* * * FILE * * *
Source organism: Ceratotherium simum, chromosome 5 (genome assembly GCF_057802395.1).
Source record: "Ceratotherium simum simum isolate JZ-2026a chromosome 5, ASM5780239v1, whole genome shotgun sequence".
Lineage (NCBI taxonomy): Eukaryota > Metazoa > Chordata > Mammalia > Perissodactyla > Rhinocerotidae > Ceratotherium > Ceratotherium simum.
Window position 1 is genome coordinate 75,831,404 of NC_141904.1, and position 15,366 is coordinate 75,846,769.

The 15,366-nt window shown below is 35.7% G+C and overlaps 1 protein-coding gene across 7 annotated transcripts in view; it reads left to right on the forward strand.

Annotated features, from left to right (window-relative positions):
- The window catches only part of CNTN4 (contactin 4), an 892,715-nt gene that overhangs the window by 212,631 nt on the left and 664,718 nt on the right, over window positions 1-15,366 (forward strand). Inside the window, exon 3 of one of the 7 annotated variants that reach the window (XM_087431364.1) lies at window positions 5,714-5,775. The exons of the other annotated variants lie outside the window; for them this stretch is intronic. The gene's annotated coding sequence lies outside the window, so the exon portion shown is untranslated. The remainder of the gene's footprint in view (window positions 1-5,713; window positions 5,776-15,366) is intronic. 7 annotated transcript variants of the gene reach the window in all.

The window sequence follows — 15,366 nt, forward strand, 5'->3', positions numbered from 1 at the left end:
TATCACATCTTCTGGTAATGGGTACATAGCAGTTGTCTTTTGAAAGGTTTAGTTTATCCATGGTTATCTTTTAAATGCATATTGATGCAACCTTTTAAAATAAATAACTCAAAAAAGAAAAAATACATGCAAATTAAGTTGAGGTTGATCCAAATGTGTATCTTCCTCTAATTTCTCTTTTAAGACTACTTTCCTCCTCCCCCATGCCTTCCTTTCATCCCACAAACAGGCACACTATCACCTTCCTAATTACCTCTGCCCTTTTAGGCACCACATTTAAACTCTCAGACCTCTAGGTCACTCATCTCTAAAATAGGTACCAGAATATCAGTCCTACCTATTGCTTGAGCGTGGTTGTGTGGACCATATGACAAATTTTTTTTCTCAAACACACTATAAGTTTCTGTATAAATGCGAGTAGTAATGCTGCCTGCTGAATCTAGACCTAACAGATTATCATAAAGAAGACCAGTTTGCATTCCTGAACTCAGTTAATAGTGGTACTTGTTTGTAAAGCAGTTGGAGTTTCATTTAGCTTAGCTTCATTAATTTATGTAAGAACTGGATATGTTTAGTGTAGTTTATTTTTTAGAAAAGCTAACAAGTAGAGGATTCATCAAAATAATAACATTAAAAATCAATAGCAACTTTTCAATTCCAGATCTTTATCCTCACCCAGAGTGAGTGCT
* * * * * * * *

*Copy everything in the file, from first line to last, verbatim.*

Source organism: Ceratotherium simum, chromosome 5 (genome assembly GCF_057802395.1).
Source record: "Ceratotherium simum simum isolate JZ-2026a chromosome 5, ASM5780239v1, whole genome shotgun sequence".
Lineage (NCBI taxonomy): Eukaryota > Metazoa > Chordata > Mammalia > Perissodactyla > Rhinocerotidae > Ceratotherium > Ceratotherium simum.
Window position 1 is genome coordinate 75,831,404 of NC_141904.1, and position 15,366 is coordinate 75,846,769.

The 15,366-nt window shown below is 35.7% G+C and overlaps 1 protein-coding gene across 7 annotated transcripts in view; it reads left to right on the forward strand.

Annotated features, from left to right (window-relative positions):
- The window catches only part of CNTN4 (contactin 4), an 892,715-nt gene that overhangs the window by 212,631 nt on the left and 664,718 nt on the right, over window positions 1-15,366 (forward strand). Inside the window, exon 3 of one of the 7 annotated variants that reach the window (XM_087431364.1) lies at window positions 5,714-5,775. The exons of the other annotated variants lie outside the window; for them this stretch is intronic. The gene's annotated coding sequence lies outside the window, so the exon portion shown is untranslated. The remainder of the gene's footprint in view (window positions 1-5,713; window positions 5,776-15,366) is intronic. 7 annotated transcript variants of the gene reach the window in all.

The window sequence follows — 15,366 nt, forward strand, 5'->3', positions numbered from 1 at the left end:
TATCACATCTTCTGGTAATGGGTACATAGCAGTTGTCTTTTGAAAGGTTTAGTTTATCCATGGTTATCTTTTAAATGCATATTGATGCAACCTTTTAAAATAAATAACTCAAAAAAGAAAAAATACATGCAAATTAAGTTGAGGTTGATCCAAATGTGTATCTTCCTCTAATTTCTCTTTTAAGACTACTTTCCTCCTCCCCCATGCCTTCCTTTCATCCCACAAACAGGCACACTATCACCTTCCTAATTACCTCTGCCCTTTTAGGCACCACATTTAAACTCTCAGACCTCTAGGTCACTCATCTCTAAAATAGGTACCAGAATATCAGTCCTACCTATTGCTTGAGCGTGGTTGTGTGGACCATATGACAAATTTTTTTTCTCAAACACACTATAAGTTTCTGTATAAATGCGAGTAGTAATGCTGCCTGCTGAATCTAGACCTAACAGATTATCATAAAGAAGACCAGTTTGCATTCCTGAACTCAGTTAATAGTGGTACTTGTTTGTAAAGCAGTTGGAGTTTCATTTAGCTTAGCTTCATTAATTTATGTAAGAACTGGATATGTTTAGTGTAGTTTATTTTTTAGAAAAGCTAACAAGTAGAGGATTCATCAAAATAATAACATTAAAAATCAATAGCAACTTTTCAATTCCAGATCTTTATCCTCACCCAGAGTGAGTGCT